The Continental Tiara series are a family of air-cooled, horizontally opposed aircraft engines. Designed and built by Continental Motors/TCM, the Tiara series were commercially unsuccessful, costing the company millions of dollars.
|Tiara 0-405 on display at the Rolls-Royce Heritage Trust Derby|
|Type||Piston aircraft engine|
|Manufacturer||Teledyne Continental Motors|
|Major applications||Piper PA-36 Pawnee Brave |
Transavia PL-12 Airtruk
Continental began development of the Tiara series in 1965. At the time, CAE, Continental Motor's turbine engine subsidiary, had developed the T65, a small turboshaft engine which was being considered by Bell for its new Model 206 helicopter. Faced with having to fund the production tooling for the T65 in order to keep the price reasonable, or funding the Tiara series, Continental's corporate management chose to invest in the Tiaras.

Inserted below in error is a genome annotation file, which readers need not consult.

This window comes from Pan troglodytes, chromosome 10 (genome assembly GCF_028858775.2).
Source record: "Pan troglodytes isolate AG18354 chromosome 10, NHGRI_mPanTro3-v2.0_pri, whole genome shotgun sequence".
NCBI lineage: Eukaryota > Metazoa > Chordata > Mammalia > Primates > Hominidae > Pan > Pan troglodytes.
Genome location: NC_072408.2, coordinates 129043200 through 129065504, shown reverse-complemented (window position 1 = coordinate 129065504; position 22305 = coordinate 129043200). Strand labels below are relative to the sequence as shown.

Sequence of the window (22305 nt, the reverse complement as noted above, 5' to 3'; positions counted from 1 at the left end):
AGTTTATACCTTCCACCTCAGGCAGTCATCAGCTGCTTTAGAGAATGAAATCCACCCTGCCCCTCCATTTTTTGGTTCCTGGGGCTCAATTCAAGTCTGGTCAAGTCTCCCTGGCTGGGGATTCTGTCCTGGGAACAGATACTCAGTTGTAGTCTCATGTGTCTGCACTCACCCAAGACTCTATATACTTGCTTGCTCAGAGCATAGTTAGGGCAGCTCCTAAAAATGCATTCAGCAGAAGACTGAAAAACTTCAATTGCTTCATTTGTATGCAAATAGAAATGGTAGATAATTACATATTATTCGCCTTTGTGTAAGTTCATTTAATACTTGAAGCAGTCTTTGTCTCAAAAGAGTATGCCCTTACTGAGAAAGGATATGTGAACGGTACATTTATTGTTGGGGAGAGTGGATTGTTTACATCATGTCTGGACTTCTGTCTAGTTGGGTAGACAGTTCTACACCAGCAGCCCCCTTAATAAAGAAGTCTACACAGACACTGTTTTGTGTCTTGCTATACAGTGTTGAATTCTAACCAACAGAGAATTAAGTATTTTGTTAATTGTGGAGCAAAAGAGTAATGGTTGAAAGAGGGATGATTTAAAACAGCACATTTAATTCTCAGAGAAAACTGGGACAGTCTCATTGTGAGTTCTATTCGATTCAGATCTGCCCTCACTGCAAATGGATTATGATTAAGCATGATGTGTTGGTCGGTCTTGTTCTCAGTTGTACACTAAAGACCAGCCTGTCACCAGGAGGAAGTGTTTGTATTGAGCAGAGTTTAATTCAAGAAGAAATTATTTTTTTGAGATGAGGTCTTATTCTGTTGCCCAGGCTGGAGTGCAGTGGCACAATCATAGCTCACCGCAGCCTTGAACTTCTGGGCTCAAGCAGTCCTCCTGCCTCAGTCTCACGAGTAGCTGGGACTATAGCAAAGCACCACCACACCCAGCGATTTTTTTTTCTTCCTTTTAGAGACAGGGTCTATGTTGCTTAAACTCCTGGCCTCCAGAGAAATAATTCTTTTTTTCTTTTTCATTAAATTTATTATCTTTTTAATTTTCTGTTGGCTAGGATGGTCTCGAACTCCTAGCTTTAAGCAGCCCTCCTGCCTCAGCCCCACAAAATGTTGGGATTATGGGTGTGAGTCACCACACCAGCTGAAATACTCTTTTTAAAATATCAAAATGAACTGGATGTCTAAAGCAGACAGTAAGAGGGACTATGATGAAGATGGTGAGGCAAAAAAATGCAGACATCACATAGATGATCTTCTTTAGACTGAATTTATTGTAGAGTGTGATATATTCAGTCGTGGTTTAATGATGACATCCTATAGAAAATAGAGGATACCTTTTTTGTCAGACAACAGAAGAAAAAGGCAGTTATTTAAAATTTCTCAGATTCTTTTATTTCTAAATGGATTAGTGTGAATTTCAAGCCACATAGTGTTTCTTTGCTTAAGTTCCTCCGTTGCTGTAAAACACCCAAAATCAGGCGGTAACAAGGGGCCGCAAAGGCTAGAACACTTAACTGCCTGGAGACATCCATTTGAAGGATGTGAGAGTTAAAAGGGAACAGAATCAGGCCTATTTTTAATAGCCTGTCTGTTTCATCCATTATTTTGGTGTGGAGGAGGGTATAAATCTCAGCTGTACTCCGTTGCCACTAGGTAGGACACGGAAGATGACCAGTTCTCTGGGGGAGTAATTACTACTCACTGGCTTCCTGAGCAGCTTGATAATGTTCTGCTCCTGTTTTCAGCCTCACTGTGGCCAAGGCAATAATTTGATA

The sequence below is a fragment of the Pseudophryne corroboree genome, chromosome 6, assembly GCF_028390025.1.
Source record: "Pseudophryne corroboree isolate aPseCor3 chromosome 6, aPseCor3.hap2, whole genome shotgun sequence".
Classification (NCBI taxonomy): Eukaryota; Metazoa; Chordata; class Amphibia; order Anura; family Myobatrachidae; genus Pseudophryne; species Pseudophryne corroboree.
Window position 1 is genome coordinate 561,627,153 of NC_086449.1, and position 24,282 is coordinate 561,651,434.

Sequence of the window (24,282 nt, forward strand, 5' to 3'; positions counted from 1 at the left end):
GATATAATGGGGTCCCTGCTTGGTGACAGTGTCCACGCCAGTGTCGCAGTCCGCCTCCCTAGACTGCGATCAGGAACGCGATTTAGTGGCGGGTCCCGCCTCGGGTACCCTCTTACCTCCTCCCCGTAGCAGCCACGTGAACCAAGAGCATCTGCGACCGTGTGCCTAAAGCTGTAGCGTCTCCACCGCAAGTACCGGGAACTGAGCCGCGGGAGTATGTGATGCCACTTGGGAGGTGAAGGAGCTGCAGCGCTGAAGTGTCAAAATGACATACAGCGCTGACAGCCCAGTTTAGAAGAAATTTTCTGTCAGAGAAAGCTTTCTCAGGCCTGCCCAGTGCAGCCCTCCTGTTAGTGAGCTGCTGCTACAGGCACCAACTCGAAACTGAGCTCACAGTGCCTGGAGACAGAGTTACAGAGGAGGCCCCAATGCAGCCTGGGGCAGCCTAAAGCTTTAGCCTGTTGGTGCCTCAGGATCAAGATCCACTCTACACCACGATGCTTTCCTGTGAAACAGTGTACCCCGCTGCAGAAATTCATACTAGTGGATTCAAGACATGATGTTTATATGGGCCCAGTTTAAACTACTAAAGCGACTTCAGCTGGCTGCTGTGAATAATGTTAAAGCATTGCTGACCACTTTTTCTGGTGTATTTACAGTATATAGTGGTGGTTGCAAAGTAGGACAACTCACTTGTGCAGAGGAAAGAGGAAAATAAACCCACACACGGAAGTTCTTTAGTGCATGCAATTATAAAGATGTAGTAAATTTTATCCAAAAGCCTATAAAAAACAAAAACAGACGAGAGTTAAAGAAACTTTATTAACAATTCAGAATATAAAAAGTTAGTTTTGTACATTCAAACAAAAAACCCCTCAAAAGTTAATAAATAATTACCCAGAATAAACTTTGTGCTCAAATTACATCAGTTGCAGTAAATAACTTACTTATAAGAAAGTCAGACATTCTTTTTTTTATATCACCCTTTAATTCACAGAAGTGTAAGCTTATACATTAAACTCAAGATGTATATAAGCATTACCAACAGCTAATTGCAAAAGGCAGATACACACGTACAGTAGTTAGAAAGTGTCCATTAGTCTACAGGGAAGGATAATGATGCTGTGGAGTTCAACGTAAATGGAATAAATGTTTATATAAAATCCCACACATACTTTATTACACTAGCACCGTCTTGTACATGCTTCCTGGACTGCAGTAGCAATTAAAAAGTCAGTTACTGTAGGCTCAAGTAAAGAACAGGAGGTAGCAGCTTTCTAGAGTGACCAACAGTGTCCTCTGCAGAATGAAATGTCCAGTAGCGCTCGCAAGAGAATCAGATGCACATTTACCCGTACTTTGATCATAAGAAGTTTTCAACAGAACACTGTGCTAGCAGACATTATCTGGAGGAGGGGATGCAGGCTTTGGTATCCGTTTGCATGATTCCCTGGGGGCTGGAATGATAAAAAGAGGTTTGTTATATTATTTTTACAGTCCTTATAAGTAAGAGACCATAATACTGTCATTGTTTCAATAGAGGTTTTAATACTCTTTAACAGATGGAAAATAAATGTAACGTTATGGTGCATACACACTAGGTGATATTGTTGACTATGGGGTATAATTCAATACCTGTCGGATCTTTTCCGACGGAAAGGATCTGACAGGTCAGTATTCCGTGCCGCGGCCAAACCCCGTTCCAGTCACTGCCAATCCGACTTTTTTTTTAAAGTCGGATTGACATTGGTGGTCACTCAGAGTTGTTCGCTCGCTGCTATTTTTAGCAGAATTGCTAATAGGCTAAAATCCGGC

While the Tiara series were basically traditional boxer engines, they did have some unique features. The engines had high rotational speeds, 0.5:1 gearing was used to reduce propeller speed, with the camshaft forming an extension of the propeller shaft. The propeller shaft featured the Hydra-Torque drive to reduce the shaft's vibrations. The engines were available with four, six- and eight-cylinders. All were fuel-injected, with turbocharging being optional.
The engines' fuel consumption was high, which became a disadvantage during the 1973 oil crisis era. In addition, the Tiaras' performance was not significantly improved over existing engines, making it difficult for aircraft manufacturers to justify the costs of certificating their products for the engines. These problems led Continental to finally discontinue the engines in 1980.
Reference: Continental, Teledyne Continental Motors, TCM (US); Rolls-Royce (UK) Part 1: Introduction and O-110 through OL-300
Data from FAA TDC